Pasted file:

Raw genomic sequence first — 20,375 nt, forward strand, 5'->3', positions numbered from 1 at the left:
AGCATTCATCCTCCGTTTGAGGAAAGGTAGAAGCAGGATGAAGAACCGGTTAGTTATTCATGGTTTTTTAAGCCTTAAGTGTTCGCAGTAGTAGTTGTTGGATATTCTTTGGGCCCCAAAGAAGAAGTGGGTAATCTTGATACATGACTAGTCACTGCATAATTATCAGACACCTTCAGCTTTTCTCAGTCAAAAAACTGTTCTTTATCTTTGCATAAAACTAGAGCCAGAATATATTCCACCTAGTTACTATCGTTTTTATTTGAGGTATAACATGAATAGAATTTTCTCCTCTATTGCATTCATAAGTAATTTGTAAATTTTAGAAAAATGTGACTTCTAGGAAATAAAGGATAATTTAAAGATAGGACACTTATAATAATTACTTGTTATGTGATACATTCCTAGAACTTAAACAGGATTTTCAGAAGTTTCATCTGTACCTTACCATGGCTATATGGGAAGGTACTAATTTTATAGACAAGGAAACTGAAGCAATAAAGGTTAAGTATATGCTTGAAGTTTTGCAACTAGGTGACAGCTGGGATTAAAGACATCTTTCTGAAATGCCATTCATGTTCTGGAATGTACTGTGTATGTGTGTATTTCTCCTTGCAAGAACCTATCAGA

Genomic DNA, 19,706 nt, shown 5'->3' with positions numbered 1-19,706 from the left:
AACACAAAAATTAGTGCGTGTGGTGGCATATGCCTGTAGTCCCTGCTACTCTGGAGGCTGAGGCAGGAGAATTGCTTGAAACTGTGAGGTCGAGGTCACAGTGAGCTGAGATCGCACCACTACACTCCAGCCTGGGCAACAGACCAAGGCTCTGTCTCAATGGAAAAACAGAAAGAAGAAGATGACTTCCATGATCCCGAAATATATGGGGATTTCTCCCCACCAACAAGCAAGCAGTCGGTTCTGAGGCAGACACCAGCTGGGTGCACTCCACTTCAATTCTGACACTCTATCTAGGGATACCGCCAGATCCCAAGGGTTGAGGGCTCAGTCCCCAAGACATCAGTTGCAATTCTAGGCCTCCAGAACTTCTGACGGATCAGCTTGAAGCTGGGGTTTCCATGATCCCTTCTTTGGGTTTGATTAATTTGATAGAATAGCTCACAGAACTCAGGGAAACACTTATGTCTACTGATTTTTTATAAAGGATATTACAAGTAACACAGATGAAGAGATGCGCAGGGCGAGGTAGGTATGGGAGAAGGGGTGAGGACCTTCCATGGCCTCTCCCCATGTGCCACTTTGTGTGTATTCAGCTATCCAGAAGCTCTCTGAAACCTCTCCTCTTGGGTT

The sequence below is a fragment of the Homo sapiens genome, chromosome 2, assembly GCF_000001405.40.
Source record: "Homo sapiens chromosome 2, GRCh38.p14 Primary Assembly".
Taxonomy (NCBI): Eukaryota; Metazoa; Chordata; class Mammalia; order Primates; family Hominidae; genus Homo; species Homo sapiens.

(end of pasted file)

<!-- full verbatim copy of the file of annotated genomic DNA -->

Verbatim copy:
Raw genomic sequence first — 20,375 nt, forward strand, 5'->3', positions numbered from 1 at the left:
AGCATTCATCCTCCGTTTGAGGAAAGGTAGAAGCAGGATGAAGAACCGGTTAGTTATTCATGGTTTTTTAAGCCTTAAGTGTTCGCAGTAGTAGTTGTTGGATATTCTTTGGGCCCCAAAGAAGAAGTGGGTAATCTTGATACATGACTAGTCACTGCATAATTATCAGACACCTTCAGCTTTTCTCAGTCAAAAAACTGTTCTTTATCTTTGCATAAAACTAGAGCCAGAATATATTCCACCTAGTTACTATCGTTTTTATTTGAGGTATAACATGAATAGAATTTTCTCCTCTATTGCATTCATAAGTAATTTGTAAATTTTAGAAAAATGTGACTTCTAGGAAATAAAGGATAATTTAAAGATAGGACACTTATAATAATTACTTGTTATGTGATACATTCCTAGAACTTAAACAGGATTTTCAGAAGTTTCATCTGTACCTTACCATGGCTATATGGGAAGGTACTAATTTTATAGACAAGGAAACTGAAGCAATAAAGGTTAAGTATATGCTTGAAGTTTTGCAACTAGGTGACAGCTGGGATTAAAGACATCTTTCTGAAATGCCATTCATGTTCTGGAATGTACTGTGTATGTGTGTATTTCTCCTTGCAAGAACCTATCAGA

Genomic DNA, 19,706 nt, shown 5'->3' with positions numbered 1-19,706 from the left:
AACACAAAAATTAGTGCGTGTGGTGGCATATGCCTGTAGTCCCTGCTACTCTGGAGGCTGAGGCAGGAGAATTGCTTGAAACTGTGAGGTCGAGGTCACAGTGAGCTGAGATCGCACCACTACACTCCAGCCTGGGCAACAGACCAAGGCTCTGTCTCAATGGAAAAACAGAAAGAAGAAGATGACTTCCATGATCCCGAAATATATGGGGATTTCTCCCCACCAACAAGCAAGCAGTCGGTTCTGAGGCAGACACCAGCTGGGTGCACTCCACTTCAATTCTGACACTCTATCTAGGGATACCGCCAGATCCCAAGGGTTGAGGGCTCAGTCCCCAAGACATCAGTTGCAATTCTAGGCCTCCAGAACTTCTGACGGATCAGCTTGAAGCTGGGGTTTCCATGATCCCTTCTTTGGGTTTGATTAATTTGATAGAATAGCTCACAGAACTCAGGGAAACACTTATGTCTACTGATTTTTTATAAAGGATATTACAAGTAACACAGATGAAGAGATGCGCAGGGCGAGGTAGGTATGGGAGAAGGGGTGAGGACCTTCCATGGCCTCTCCCCATGTGCCACTTTGTGTGTATTCAGCTATCCAGAAGCTCTCTGAAACCTCTCCTCTTGGGTT

The sequence below is a fragment of the Homo sapiens genome, chromosome 2, assembly GCF_000001405.40.
Source record: "Homo sapiens chromosome 2, GRCh38.p14 Primary Assembly".
Taxonomy (NCBI): Eukaryota; Metazoa; Chordata; class Mammalia; order Primates; family Hominidae; genus Homo; species Homo sapiens.